Simply put, Geophysics is a tool that helps us to see what’s in the ground without digging it.
A more formal definition (by EEGS*): Geophysics is the non-invasive investigation of subsurface conditions through measuring, analyzing, and interpreting physical fields at the surface.
There are two main branches of Geophysics that often overlap in terms of technologies and methods:
Exploration Geophysics focuses on exploration of mineral resources such as hydrocarbons, ore minerals, geothermal and groundwater reservoirs. Target depths are typically hundreds and thousands of feet.
Environmental and Engineering Geophysics is an applied branch with a focus on solving problems in environmental and engineering fields. The target depths are typically in the range of a few inches to a hundred feet.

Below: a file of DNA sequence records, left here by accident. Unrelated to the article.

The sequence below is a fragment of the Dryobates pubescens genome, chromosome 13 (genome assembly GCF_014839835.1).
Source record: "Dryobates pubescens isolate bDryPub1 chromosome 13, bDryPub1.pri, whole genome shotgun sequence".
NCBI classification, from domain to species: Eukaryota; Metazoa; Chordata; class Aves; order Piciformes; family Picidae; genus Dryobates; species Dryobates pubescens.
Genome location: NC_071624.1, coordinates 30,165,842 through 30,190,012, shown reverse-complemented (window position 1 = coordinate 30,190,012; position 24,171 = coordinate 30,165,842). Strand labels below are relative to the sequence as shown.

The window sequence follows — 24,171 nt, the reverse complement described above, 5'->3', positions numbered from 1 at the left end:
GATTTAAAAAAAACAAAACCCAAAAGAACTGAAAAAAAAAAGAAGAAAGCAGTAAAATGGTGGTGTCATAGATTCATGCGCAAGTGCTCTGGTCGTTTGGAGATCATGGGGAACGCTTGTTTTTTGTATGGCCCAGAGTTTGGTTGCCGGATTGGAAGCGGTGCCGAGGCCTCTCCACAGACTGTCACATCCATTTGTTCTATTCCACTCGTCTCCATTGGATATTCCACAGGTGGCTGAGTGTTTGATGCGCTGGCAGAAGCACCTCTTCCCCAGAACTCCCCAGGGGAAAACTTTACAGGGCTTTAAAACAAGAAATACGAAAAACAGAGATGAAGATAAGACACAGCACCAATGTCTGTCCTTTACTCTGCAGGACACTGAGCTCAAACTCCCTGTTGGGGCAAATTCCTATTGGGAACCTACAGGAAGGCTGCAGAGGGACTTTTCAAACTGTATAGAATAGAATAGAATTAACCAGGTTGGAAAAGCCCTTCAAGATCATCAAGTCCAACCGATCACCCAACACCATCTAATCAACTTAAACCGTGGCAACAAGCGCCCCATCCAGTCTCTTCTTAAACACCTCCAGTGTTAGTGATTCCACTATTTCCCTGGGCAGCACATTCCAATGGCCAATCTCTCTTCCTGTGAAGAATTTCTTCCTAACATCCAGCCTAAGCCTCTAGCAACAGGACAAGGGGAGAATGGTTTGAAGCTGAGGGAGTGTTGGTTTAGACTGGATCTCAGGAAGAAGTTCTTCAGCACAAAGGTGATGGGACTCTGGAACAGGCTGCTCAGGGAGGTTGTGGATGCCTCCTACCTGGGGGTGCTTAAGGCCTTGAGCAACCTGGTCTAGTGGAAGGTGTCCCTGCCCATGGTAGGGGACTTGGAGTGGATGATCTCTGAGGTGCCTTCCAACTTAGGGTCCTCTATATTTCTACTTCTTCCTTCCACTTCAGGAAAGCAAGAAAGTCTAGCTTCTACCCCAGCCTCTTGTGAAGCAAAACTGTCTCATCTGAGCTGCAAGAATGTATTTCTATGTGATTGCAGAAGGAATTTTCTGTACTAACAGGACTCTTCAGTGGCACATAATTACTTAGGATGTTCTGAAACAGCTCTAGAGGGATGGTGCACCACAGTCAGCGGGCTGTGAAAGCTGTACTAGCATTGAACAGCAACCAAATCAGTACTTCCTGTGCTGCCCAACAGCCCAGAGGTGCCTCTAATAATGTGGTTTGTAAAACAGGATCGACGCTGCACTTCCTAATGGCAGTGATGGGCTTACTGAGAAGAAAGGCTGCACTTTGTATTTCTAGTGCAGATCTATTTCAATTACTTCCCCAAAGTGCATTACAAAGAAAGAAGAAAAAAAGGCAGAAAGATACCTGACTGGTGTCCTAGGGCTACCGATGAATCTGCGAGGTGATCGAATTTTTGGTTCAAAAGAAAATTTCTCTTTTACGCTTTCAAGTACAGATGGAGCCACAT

Geophysical imaging is another tool in a geoscientist’s toolbox that can be used at any project stage.
At the beginning of a project subsurface utilities can be mapped before any excavation work, or a site can be evaluated by imaging the top of rock and mapping potential karst features or buried obstructions, such as old foundations or tanks, prior to development.
In the middle of a project an unexpected feature (e.g., a void or anomalous depth to rock) may be encountered during drilling. Geophysics can help to image the horizontal and vertical extents of that anomalous feature.
At the end of a project concrete thickness, rebar depth and placement can be evaluated with geophysical tools as a part of a quality control process.
Next week we will explore the Geophysical Applications in Engineering and Environmental Fields.
*EEGS – Environmental and Engineering Geophysical Society